For terrorism analysts, this places immediate suspicion on groups affiliated with Al-Qaeda. Experts have cited a growing decentralization of the terrorist movement but continue to see consistency in the methods used by localized groups.
Authorities couldn't confirm the authenticity of a claim of responsibility from a group calling itself “The Secret Organization for Qaidat al-Jihad in Europe.”
But the attack bore the hallmarks of Al-Qaeda, said Ian Bremmer, president of the Eurasia Group, a research and consulting firm that focuses on global political risk.
“What they are trying to do is maximalize global attention and one way to do that is ensure you do have casualties in major urban centers when you launch attacks. When you combine that with the opening of the G-8 summit and the focus on London, a global center of commerce and finance and international politics, all of those pieces add up to something that makes Al-Qaeda look quite credible,” Bremmer said.
Terrorism experts interviewed by RFE/RL pointed to parallels in last year’s attacks on commuter trains in Madrid, in which 191 people were killed and 1,900 wounded. The attacks were followed by an immediate claim of responsibility from an obscure Al-Qaeda-linked group. Spanish authorities have traced those attacks to local groups loosely affiliated with Al-Qaeda," Bremmer said.
Matthew Levitt is a former FBI counter-terrorism intelligence analyst and senior fellow in terrorism studies at The Washington Institute for Near East Policy.
He says the Madrid bombings involved experienced operatives and new adherents to the Al-Qaeda ideology of global jihad. The London attacks, he said, likely had the same mix of actors.
“I think what we’re going to find here is a motley crew put together to carry out this attack, with some trail leading back from one of the more experienced individuals to some Al-Qaeda person at some point probably, but this was a local cell that didn’t exist as a cell or a network prior to the planning for this attack,” Levitt said.
The attacks succeeded despite stepped up anti-terror efforts by British authorities in the past year involving hundreds of arrests. They included the arrest of eight men near London in connection with the seizure of ammonium nitrate bomb-making material in February 2004.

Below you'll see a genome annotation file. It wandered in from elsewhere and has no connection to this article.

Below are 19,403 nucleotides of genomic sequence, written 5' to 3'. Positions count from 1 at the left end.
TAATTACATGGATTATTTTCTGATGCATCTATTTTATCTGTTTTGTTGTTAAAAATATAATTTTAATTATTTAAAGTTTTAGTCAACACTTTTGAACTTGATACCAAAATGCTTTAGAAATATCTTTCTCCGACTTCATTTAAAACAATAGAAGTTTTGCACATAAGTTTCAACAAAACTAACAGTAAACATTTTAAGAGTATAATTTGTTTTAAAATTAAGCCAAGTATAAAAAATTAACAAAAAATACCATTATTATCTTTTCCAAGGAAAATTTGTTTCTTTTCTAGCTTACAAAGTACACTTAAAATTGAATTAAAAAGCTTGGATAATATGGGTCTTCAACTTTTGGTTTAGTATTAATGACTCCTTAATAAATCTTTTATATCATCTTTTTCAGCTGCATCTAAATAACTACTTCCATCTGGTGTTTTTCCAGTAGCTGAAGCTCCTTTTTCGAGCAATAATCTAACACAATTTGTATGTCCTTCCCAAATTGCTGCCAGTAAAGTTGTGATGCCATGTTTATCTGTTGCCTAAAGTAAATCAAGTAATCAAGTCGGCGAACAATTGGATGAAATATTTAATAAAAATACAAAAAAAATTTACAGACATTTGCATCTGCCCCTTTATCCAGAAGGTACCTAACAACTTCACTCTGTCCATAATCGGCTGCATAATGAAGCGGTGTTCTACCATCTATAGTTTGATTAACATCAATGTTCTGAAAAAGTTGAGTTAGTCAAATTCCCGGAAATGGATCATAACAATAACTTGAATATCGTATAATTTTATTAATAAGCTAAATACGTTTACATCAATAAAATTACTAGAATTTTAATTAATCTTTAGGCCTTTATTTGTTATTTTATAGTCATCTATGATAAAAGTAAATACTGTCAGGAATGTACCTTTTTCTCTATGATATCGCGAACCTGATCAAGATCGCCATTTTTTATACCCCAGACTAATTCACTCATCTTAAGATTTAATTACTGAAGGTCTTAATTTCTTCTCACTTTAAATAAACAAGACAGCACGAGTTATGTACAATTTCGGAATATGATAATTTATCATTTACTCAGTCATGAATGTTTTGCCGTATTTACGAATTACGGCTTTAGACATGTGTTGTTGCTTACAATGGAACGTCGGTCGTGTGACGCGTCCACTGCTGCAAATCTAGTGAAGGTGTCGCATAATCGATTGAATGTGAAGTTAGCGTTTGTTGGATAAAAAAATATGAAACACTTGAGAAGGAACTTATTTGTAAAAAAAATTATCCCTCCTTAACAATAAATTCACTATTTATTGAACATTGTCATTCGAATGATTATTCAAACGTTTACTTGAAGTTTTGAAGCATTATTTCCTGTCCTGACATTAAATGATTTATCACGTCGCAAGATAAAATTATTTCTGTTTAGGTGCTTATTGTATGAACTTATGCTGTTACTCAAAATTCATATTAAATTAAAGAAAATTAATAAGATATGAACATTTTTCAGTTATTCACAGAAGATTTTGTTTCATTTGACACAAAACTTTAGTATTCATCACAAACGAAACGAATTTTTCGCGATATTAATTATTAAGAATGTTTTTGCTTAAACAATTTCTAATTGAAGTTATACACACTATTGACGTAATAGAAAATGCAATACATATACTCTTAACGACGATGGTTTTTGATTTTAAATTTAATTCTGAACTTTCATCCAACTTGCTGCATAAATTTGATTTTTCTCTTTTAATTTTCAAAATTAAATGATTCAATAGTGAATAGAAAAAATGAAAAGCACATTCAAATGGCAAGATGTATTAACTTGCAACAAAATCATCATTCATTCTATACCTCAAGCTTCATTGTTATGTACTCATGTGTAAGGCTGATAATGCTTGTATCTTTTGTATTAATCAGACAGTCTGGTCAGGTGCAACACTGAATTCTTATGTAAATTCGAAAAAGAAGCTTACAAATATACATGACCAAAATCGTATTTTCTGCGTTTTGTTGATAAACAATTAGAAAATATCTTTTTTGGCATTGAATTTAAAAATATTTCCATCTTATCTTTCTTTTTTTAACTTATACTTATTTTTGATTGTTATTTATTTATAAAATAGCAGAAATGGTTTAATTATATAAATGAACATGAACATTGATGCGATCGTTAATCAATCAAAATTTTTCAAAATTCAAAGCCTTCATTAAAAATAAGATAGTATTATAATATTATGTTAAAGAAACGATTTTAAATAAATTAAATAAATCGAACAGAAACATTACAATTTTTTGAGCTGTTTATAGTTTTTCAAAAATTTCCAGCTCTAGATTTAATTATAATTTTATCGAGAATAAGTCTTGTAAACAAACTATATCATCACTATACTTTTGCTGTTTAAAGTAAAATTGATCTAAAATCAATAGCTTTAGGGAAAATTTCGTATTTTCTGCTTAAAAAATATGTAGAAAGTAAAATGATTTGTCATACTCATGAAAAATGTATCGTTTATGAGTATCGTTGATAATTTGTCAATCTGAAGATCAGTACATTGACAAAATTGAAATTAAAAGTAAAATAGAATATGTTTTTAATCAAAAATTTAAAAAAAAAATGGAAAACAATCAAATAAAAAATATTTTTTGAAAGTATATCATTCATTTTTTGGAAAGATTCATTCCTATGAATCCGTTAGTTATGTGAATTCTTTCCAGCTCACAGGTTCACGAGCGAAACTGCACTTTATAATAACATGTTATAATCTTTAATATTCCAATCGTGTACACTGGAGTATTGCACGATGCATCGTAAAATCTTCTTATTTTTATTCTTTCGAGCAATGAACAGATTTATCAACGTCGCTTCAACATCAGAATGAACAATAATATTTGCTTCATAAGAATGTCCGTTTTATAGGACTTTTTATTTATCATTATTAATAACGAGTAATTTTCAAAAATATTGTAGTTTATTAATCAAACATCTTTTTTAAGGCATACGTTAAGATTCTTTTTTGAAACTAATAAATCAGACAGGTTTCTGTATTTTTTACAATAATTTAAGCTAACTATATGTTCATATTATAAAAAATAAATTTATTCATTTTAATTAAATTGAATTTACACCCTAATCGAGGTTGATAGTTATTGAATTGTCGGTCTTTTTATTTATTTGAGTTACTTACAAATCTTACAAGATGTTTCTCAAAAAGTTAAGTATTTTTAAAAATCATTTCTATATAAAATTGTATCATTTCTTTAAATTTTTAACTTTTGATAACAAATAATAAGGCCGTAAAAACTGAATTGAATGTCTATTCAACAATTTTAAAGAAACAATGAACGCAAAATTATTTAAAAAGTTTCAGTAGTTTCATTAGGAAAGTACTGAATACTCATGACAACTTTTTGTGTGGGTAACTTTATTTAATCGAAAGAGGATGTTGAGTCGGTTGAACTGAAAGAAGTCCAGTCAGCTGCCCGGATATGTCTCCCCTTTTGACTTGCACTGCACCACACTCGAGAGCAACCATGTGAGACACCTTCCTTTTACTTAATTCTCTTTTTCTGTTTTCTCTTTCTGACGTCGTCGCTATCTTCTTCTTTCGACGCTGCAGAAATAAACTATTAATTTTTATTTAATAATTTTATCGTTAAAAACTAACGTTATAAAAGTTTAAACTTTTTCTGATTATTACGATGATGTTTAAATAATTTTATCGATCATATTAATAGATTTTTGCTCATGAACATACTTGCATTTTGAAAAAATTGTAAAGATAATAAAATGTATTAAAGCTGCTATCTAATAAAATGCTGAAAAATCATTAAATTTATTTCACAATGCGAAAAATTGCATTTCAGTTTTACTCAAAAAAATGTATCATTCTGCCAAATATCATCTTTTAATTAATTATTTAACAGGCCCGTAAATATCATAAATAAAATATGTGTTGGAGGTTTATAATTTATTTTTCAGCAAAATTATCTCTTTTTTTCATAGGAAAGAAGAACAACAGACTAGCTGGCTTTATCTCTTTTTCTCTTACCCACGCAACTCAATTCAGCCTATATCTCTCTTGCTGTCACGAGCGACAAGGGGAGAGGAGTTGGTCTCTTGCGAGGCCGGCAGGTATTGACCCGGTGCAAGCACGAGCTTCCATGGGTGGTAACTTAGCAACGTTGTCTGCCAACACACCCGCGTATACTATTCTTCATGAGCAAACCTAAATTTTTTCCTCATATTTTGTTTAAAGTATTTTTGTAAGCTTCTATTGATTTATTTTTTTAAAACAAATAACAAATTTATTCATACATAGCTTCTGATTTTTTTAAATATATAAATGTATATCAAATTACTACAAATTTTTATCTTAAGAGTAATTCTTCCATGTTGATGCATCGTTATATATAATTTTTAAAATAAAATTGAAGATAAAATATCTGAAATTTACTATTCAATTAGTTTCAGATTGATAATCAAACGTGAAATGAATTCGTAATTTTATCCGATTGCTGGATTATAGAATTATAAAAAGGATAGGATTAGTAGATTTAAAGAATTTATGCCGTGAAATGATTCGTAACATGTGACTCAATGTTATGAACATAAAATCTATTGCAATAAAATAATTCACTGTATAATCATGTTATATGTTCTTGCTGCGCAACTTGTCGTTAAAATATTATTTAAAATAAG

Last November, British security services said they disrupted a plot to stage air plane attacks on London’s Heathrow airport and the Canary Wharf financial district. Plans were found at an Al-Qaeda training camp in Kandahar, Afghanistan.
Rita Katz is director of the SITE institute, a terrorist investigation and information group based in Washington.
She tells RFE/RL that the London attacks took a high level of sophistication. She expressed concern that terrorist training camps in Iraq are serving the same function as former centers in Taliban-ruled Afghanistan.
“This took them a while to plan. This required surveillance, planning, funding, knowledge to know how to carry out such a thing and I wouldn’t be surprised that whoever carried this out could either be a veteran from the Afghan camps or maybe even the Iraqi camps,” Katz said.
For Michael Radu, an important issue is whether the perpetrator of the bus bombing in central London was a suicide bomber. Police have not yet determined whether suicide bombers were involved. If it is confirmed, it would mark a new stage of escalation, says Radu, who co-chairs the terrorism center at the Foreign Policy Research Institute, a U.S.-based group.
“That’s significant. European suicide bombers existed before. In the last few years you had British and French-born individuals blowing themselves up in Israel or in Iraq but this is on European soil so that is a step farther than before,” Radu said.
Radu and other experts said Britain would have to re-double efforts to confront the problem of Islamic extremism in its midst. Radu and Katz said London has become a center for recruitment of Islamic radicals, extremist ideology, and some fund-raising.